Us is another thrilling exploration of the past and oppression this country is still too afraid to bring up. Peele wants us to talk, and…
It seems female led movies are kicking butt this summer with the success of "Pitch Perfect 2" and last week's release of "Spy," the Melissa McCarthy led comedy, which easily landed at the number one spot at the box office, while the male led testosterone fest, "Entourage" limped into fourth place.
Directed by Paul Feig, who seems to be cornering the market on female led comedies with "Bridesmaids", "The Heat" and the upcoming fem reboot of "Ghostbusters," "Spy" s a clever spin on the classic high stakes spy genre with McCarthy playing Susan Cooper, the unassuming desk bound CIA analyst suddenly called into the field and proving she can outsmart and out maneuver her male colleagues (including two hapless agents played by Jude Law and in a hilarious turn, Jason Statham).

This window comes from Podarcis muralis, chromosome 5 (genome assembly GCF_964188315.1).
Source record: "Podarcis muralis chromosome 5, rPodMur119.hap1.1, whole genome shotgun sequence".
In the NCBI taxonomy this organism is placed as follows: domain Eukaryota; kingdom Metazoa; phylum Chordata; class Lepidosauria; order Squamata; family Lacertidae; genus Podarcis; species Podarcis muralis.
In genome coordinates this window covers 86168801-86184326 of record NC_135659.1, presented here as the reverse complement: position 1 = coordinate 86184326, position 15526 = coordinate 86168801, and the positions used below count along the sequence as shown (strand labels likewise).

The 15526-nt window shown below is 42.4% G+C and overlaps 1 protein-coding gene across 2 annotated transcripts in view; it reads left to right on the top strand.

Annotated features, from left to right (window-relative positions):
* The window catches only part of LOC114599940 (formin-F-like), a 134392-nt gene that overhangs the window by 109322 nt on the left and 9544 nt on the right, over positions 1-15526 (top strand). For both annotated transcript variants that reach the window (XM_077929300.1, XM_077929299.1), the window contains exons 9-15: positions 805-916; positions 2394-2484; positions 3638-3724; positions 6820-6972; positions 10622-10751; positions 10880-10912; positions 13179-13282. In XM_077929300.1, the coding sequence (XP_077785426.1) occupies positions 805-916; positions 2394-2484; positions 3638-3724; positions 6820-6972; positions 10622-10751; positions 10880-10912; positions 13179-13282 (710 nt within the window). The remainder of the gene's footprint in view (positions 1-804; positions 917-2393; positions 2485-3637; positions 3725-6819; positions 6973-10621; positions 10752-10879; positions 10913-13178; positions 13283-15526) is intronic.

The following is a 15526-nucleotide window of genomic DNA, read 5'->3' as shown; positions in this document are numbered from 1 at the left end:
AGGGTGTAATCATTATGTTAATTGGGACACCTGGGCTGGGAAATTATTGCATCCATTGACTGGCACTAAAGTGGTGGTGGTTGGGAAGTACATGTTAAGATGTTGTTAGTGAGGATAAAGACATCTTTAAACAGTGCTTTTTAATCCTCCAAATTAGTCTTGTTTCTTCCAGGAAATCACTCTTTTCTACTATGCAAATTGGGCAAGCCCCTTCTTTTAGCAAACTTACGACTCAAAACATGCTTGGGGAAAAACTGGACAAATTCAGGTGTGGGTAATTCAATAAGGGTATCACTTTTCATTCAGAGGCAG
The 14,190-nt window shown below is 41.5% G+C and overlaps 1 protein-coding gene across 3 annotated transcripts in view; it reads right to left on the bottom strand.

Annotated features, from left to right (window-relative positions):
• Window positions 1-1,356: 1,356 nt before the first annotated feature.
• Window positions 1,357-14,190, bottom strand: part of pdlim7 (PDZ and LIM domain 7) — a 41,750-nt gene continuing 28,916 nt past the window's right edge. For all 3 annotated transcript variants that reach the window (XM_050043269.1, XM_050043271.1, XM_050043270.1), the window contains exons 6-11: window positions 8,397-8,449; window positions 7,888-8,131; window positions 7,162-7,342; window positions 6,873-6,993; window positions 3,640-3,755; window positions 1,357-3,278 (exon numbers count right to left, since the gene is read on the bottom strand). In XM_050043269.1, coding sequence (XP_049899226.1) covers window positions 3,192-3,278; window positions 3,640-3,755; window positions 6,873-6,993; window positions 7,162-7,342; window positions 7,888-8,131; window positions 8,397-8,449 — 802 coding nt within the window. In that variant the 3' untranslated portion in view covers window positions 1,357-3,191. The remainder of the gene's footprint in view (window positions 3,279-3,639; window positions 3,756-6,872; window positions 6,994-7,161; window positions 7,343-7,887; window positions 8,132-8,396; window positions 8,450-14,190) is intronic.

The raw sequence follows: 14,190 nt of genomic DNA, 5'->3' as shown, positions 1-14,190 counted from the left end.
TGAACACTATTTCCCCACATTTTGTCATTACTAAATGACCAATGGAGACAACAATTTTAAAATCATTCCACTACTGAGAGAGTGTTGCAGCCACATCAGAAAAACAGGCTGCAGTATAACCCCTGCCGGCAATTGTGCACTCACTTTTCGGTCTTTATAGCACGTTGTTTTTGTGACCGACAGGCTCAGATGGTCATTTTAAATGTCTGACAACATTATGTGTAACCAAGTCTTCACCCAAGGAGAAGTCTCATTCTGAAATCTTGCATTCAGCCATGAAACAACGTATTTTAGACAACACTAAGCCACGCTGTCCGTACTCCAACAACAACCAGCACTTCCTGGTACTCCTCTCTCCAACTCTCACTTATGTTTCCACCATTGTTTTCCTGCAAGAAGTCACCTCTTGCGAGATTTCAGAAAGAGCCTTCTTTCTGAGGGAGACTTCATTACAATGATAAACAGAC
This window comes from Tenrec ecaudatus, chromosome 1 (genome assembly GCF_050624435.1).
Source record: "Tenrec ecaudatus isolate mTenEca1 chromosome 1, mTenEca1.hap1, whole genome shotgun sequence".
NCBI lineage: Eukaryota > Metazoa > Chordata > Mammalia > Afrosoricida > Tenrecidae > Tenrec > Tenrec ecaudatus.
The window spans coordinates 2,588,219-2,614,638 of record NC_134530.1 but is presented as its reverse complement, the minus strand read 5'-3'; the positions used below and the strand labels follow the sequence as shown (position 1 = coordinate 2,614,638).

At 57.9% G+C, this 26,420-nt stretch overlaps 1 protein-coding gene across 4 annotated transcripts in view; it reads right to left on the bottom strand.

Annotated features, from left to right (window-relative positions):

Playing her snobbish nemesis, Rayna Boyanov is Australian actress Rose Byrne, who has had a remarkable career change in the last few years from brooding serious roles (think "Damages" with Glenn Close), to displaying an uncanny knack for comedy (she co-starred with McCarthy in "Bridesmaids," and sparred with Seth Rogen and Zac Efron in "Neighbors").
Australian Film journalist Katherine Tulich sat down with Melissa McCarthy and Rose Byrne for this video interview
Jessica Ritchey on the episodes of The Twilight Zone that she thinks about the most.
A review of the new six-episode Netflix series, written, directed by, and starring Ricky Gervais.